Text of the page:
"I'm sorry to tell you, but your other leg here, it's so torn up that it's not mending, and it's getting infected. It must be removed too."

The cavalryman considered his circumstance, agreed with the doctor and said, "I suppose that if it has to come off then it has to come off. But I'd appreciate it if you'd send it home as well."

The doctor, knowing that the Confederate was one of Forrest's men, turned to the Reb and said, "No, we cannot do that."

"Why not?" asked the trooper.

"We think you are trying to escape."


One night in camp a trooper of Forrest's Cavalry came to the General saying that he had just gotten bad news from the doctor.

"What did the doctor say?" inquired the general.

"He said I've caught some type of ailment and that I only have a couple of weeks to live," replied the trooper.

"Oh, that is unfortunate. But I can tell you what you need to do."

"What's that?" asked the private.

"Go marry a Yankee woman."

"Will that make me live longer?"

"Nope, but it will seem like it."


In 1863 Union Colonel Abel Streight launched an invasion from Middle Tennessee through Northern Alabama, with the objective of destroying the Confederate munitions and supply works at Rome, Georgia. He vowed to show no fear, and drive ruthlessly southward, facing all enemies in his march to victory.

His brigade had gone some distance when a courier rode in proclaiming that a regiment of Confederate militia was spotted ahead. His men became frantic with apprehension, but Colonel Streight bellowed, "Bring me my red shirt."

The orderly quickly retrieved the general's red shirt and while wearing the bright frock he ordered the charge and led his brigade into battle and drove off the rebel force.

The next day, as the invasion progressed, another courier again rode in and reported not one, but two Confederate regiments blocking the way. The colonel again howled for his red shirt and once again his brigade vanquished the Confederate resistance.

That evening, all the men sat around in camp recounting the day's triumphs and one of them asked the colonel, "Sir, why did you call for your red shirt before battle?"

The colonel replied, "If I am wounded in the attack, the red shirt will not show my blood and thus you men will continue to fight, unafraid."

All of the men sat in silence and marveled at the courage of such a man's manly man.

As dawn arrived the next morning and the Yankee force began to break camp, a scout came riding in, calling out, "Sir, sir. Confederate cavalry has caught up to us."

The rank and file all gathered around the Yankee colonel and waited for his usual reply. Suddenly a second courier came dashing in through the crowd of Union troopers: "Colonel, colonel! That cavalry. ... It's General Forrest out there!!!"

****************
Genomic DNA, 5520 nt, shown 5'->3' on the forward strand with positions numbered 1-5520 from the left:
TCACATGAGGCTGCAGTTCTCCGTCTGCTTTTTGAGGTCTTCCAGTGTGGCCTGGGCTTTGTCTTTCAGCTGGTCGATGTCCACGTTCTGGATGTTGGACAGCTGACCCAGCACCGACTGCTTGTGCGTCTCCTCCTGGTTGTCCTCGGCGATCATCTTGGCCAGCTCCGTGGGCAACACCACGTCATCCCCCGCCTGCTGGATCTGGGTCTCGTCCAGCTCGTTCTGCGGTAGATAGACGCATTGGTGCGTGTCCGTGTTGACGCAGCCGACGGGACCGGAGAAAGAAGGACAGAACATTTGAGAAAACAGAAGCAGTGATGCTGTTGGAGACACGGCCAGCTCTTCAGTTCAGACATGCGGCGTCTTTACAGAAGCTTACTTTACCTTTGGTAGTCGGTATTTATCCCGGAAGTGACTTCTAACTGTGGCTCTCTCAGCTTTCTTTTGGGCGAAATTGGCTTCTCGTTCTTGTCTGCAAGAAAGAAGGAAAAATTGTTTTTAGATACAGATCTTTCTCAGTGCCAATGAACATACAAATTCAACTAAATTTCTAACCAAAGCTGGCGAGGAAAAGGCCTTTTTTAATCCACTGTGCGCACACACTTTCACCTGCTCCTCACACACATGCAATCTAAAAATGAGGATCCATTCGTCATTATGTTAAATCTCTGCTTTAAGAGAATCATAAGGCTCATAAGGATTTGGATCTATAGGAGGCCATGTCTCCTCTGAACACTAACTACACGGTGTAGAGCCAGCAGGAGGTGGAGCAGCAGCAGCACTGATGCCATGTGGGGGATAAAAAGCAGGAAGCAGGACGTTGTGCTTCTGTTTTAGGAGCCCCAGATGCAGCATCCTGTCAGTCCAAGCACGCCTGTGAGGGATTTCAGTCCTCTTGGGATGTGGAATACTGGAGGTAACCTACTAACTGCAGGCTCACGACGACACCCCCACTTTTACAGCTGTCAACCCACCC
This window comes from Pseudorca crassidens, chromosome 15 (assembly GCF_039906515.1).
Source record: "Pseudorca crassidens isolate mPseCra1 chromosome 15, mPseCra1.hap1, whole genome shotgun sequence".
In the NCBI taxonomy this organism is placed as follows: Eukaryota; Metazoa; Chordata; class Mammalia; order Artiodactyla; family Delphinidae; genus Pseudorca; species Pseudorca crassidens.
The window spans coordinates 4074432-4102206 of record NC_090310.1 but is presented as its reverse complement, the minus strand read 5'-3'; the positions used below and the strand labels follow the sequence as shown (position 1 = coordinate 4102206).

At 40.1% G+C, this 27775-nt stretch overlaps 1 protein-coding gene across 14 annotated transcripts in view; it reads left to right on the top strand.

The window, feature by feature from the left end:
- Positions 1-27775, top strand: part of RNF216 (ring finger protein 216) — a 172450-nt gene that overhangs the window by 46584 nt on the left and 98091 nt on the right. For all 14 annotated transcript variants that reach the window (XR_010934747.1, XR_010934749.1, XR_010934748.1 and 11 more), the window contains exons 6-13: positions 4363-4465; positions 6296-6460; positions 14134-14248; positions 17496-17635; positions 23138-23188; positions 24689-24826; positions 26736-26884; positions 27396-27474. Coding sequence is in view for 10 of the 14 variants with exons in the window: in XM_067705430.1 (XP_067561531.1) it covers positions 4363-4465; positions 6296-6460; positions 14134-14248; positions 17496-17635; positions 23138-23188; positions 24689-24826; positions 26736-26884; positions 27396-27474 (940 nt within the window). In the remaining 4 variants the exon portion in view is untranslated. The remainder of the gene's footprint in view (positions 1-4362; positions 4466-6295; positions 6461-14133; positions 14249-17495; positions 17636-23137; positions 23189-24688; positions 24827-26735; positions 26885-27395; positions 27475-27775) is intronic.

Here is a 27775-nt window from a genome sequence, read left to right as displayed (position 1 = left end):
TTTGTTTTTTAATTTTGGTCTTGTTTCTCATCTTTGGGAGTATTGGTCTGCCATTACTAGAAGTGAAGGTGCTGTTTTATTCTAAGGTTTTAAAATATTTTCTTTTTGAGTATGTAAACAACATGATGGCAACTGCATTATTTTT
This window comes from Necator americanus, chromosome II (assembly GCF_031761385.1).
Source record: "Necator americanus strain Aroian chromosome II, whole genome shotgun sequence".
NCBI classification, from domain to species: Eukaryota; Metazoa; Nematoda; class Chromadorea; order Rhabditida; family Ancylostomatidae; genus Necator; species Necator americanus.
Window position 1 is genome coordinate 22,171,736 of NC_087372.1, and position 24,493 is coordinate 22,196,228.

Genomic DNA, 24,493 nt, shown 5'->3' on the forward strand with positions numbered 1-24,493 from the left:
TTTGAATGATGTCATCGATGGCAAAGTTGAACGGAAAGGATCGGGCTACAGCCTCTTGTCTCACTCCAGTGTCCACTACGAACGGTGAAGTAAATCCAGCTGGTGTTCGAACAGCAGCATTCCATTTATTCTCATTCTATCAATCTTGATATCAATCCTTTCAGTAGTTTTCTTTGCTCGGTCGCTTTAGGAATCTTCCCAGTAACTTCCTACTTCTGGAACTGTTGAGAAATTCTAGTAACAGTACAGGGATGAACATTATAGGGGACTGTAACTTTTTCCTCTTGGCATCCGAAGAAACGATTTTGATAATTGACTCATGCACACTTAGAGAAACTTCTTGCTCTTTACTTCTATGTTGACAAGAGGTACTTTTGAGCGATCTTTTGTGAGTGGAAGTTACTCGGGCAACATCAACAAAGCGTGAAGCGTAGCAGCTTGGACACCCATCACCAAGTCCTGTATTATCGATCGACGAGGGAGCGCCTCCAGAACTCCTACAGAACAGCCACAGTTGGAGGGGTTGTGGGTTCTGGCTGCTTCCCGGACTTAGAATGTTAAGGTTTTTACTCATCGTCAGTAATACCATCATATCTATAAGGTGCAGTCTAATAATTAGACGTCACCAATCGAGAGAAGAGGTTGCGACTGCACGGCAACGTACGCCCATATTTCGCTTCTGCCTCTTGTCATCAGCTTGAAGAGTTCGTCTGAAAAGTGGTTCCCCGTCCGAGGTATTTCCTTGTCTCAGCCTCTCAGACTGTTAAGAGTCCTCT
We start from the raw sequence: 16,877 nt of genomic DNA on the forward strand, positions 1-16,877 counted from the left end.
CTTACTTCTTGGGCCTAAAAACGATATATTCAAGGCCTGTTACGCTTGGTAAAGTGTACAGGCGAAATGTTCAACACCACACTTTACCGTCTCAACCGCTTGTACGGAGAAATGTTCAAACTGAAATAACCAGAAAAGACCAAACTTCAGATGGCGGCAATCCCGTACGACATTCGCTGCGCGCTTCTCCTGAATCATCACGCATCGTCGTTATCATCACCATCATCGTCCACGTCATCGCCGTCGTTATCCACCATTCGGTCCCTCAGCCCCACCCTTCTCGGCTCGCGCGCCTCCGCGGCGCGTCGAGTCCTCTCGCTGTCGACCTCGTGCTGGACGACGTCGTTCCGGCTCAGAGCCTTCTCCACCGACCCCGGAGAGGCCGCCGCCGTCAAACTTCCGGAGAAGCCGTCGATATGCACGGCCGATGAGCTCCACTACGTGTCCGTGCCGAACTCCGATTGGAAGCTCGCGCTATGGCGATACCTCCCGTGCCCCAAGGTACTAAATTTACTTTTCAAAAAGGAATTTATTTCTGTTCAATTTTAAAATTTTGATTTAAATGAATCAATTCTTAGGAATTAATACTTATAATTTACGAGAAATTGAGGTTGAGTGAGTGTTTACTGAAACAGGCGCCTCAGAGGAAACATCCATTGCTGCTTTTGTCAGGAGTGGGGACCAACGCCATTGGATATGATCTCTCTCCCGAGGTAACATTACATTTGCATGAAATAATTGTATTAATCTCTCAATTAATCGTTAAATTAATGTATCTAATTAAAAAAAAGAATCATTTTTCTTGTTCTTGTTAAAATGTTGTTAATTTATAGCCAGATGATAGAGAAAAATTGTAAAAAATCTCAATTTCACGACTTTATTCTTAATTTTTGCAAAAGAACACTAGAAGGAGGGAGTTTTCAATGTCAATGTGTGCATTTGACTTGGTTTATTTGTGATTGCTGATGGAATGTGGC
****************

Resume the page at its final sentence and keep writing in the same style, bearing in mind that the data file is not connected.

A hush fell over the crowd. The orderly then spoke up. "Sir, shall I bring you your red shirt?"

Colonel Streight gazed with steely eyes upon the approaching Confederates arrayed against his command and then calmly said,

"No. Get me my brown pants."


There has long been a traditional axiom that one Confederate could lick ten Yankees, as evidenced by the Army of Northern Virginia and the Army of Tennessee, not to mention Forrest's Cavalry, almost always being outnumbered but frequently getting the best of the northern forces. One such incident which strengthened this belief occurred during the 1864 Atlanta Campaign.

Union general William T. Sherman faced Confederate General Joe Johnston in the mountains and ridges from Chattanooga towards Atlanta in a months-long series of engagements and maneuvers. Forrest's 7th Tennessee Cavalry had been detached to reinforce the cavalry of General Joe Wheeler and was utilized during this campaign.

As a few of Sherman's men pressed the flank of the Confederates a lone gray-clad trooper arose from a high hill and shouted out to the Yankees below: "Y'all come on, but y'all can't get me."

The Union captain ordered two of his men up the hill after the Reb. Several shots rang out through the underbrush and woods; there was smoke rising up, and a great commotion. And then it was silent.

After a few moments, the Reb trooper peaked out from behind a tree and hollered down: "Y'all STILL can't get me!"


Excerpted from "Forrest Stories"
by .
Copyright © 2018 G. Lee Millar.
Excerpted by permission of AuthorHouse.
All rights reserved. No part of this excerpt may be reproduced or reprinted without permission in writing from the publisher.
Excerpts are provided by Dial-A-Book Inc. solely for the personal use of visitors to this web site.

Table of Contents

Dedication, ix,
Epigraph, xi,
Foreword, xiii,
Preface, xv,
Acknowledgements, xvii,
Catch General Forrest?, xix,
Introduction, xxi,
Yankee Jokes, xxiii,
Chapter 1 Wartime Stories,
Chapter 2 True Stories,
Chapter 3 Post War,
Chapter 4 Famous Quotes,
Chapter 5 Forrest Historical Society,
About the Author, 115,
About the Artist, 117,